- Mid and upper back pain can occur when the injury is where the ribs connect to the spine. The thoracic region of the spine is a very stiff area of the body, protecting vital internal organs.
- Herniated discs can cause numb or tingling sensations, muscle weakness, and pain in the arms or legs, as a result of material leaking out of the disc and either pinching or irritating a nerve.
- Sciatica is severe pain in a leg along the sciatic nerve. The pain commonly runs from the buttock, down the leg, and to the toes. It is often caused by some type of compression of a spinal nerve in the lower back.
- Sprains and strains can occur when a back muscle is overstretched or a ligament tears. When a sprain or strain occurs, the area around the muscles can become inflamed and lead to a back spasm. A back spasm can cause severe lower back pain and difficulty moving because the spasm immobilizes the muscles in the injured area to protect the ligaments and joints from further damage.
- Fractured vertebrae can range from a compression fracture (bone collapses upon itself), to burst fractures (pieces pierce nearby tissue), to fracture-dislocations (broken bone and torn ligaments allowing bones to slide away from each other).
- Leg and knee injuries can result in wounds that range from contusions (bruises) to multiple fractures. The knees are particularly prone to tearing and dislocation if they are abruptly twisted or turned.
How Are Car Accident Injuries Treated?
Many effective treatments are available to help ease the pain of car accident injuries. Only a thorough medical examination can determine the exact treatment or combination of treatments. Also, the exact treatment will depend on the type and severity of an injury.
Treatments may include:
- Acupuncture is the Chinese practice of inserting very thin needles into the body to relieve pain. Practitioners say acupuncture may help the body release natural painkillers (endorphins), as well as stimulate nerve and muscle tissue.
- Chiropractic care is often used to help the body regain optimal spinal alignment, which is lost after a traumatic car accident. A method of spinal manipulation (adjustment) involves the use of controlled force to align vertebrae, stopping them from placing painful pressure on spinal nerves.
- Injections and Medial Branch Blocks. There are several different types of injections available to help alleviate persistent pain from injuries suffered in a car accident. Medications are injected directly to pain-causing nerves. Injections are usually more effective than oral medications because an injection targets the exact site of pain.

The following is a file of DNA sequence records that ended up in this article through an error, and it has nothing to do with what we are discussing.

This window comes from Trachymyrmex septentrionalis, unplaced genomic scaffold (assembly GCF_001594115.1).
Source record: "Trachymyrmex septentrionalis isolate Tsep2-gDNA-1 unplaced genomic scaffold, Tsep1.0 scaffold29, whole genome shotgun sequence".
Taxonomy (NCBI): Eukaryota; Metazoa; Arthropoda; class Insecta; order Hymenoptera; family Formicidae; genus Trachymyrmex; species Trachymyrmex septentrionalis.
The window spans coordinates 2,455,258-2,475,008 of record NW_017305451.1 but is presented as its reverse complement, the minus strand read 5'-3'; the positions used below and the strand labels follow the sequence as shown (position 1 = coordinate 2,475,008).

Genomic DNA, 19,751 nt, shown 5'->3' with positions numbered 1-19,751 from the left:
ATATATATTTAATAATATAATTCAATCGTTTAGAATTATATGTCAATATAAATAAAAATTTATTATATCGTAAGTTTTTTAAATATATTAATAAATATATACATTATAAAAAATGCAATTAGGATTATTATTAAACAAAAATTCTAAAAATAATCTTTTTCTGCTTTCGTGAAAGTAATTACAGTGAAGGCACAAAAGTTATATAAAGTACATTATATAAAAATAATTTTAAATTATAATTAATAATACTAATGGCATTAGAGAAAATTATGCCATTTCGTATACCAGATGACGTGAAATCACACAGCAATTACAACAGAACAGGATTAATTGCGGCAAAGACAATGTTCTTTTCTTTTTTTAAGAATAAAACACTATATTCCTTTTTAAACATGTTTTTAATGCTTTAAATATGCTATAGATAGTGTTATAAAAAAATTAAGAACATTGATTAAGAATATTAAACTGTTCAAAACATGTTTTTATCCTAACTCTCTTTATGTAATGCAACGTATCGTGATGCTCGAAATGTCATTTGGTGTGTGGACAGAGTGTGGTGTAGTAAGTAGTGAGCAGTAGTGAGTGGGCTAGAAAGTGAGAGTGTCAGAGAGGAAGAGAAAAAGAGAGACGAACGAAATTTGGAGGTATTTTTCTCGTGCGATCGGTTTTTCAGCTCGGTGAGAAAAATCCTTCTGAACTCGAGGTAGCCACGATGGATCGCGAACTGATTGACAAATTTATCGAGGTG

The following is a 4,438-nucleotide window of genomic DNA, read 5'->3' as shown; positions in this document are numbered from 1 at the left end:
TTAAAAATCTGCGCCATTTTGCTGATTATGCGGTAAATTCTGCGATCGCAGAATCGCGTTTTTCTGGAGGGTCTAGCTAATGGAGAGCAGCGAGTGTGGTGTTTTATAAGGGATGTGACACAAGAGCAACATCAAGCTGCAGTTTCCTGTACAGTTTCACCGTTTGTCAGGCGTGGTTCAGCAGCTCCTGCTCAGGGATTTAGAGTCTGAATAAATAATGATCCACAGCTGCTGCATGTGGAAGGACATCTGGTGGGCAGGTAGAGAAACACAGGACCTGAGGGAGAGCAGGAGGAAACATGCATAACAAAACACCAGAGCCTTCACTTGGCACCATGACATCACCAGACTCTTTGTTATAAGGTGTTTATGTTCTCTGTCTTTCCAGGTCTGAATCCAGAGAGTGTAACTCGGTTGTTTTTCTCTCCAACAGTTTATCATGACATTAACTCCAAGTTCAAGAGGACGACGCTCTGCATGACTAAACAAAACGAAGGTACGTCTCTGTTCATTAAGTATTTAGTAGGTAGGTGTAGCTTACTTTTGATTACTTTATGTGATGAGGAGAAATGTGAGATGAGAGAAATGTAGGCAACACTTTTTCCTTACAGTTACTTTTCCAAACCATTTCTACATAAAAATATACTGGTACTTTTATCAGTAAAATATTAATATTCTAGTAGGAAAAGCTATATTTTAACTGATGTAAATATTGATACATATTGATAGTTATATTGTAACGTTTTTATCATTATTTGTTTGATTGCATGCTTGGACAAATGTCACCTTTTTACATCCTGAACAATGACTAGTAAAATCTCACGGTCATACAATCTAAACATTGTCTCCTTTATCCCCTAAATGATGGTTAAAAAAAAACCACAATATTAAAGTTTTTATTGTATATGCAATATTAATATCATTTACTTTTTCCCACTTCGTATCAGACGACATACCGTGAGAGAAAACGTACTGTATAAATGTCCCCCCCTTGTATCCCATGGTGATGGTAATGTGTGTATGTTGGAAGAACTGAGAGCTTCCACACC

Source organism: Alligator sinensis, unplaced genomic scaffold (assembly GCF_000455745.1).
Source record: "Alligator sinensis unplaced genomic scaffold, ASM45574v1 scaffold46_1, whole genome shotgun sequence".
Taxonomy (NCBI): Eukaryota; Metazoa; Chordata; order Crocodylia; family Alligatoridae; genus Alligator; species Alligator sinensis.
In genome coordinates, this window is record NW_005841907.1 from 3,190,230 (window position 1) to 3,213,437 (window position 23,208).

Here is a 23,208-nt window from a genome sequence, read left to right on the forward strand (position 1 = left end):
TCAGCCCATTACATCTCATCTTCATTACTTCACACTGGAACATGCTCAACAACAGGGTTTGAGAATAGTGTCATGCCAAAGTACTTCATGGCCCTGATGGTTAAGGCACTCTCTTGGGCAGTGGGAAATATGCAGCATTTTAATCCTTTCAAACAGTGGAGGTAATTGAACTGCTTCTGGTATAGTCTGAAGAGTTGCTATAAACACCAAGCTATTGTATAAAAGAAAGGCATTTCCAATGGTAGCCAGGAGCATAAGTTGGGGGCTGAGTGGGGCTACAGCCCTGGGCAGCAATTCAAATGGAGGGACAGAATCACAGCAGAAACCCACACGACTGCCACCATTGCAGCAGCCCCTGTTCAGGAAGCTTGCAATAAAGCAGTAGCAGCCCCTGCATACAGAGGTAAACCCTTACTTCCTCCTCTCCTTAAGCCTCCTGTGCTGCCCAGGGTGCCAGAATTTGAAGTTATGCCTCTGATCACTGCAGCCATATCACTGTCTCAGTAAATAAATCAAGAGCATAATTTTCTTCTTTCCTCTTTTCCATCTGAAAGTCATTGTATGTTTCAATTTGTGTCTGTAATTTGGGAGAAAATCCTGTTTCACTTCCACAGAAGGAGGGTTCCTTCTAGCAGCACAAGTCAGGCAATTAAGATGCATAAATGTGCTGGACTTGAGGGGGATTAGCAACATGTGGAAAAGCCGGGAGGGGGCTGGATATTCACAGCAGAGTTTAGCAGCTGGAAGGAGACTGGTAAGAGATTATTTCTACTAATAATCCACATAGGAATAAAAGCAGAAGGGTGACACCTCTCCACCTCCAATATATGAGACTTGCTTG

- Massage therapy can help relieve muscle pain by increasing blood circulation to the injured tissue and relaxing damaged muscles that cause pain.
- Medication. Anti-inflammatories, muscle relaxants, and painkillers can help alleviate the pain and swelling.
- Neck or Back Brace. Often a neck or back brace can be a temporary pain management option. However, to heal correctly, restoring normal movement to the muscles is important.
- Cervical Facet Radiofrequency Neurotomy, also called Radiofrequency Ablation (RFA), is a non-surgical, minimally invasive procedure that can help reduce pain by disrupting the nerves that carry pain signals. This procedure uses heat to damage a small area of nerve tissue with an electrical current from a radio wave. This procedure helps reduce the pain signals that form in the area of the injury.
- Physical therapy. The exact physical therapy treatment depends on the patient and the type of injury. Neck pain, whiplash, back pain, and most musculoskeletal discomforts can improve with physical therapy. The therapist will develop a custom series of exercises to help regain muscle strength and flexibility.
- Spinal Decompression Therapy is a non-surgical process that involves stretching the spine, using a traction table or other motorized device to help relieve back and leg pain.
Depending on the injuries, and after a complete physical examination, certain treatments performed at home can help with recovery from a car accident. These activities include:
- Over-the-counter medications. Non-steroidal anti-inflammatory drugs (NSAIDs), like ibuprofen (Advil, Motrin) or naproxen (Aleve), can help with general pain and swelling. Always check with a medical professional before starting a course of pain relievers, especially if taking other medications.
- Ice. The application of ice to the affected area can often help reduce swelling and pain to a muscle, ligament, or tendon.
- Resume Normal Activities. The natural inclination after a car accident is to take it easy and remain inactive. Most of the time, though, it is more beneficial to stay active. Avoiding activity may lead to the deconditioning of the musculoskeletal system, and further increase pain levels. Furthermore, it is important to maintain proper posture and avoid slouching to help with recovery.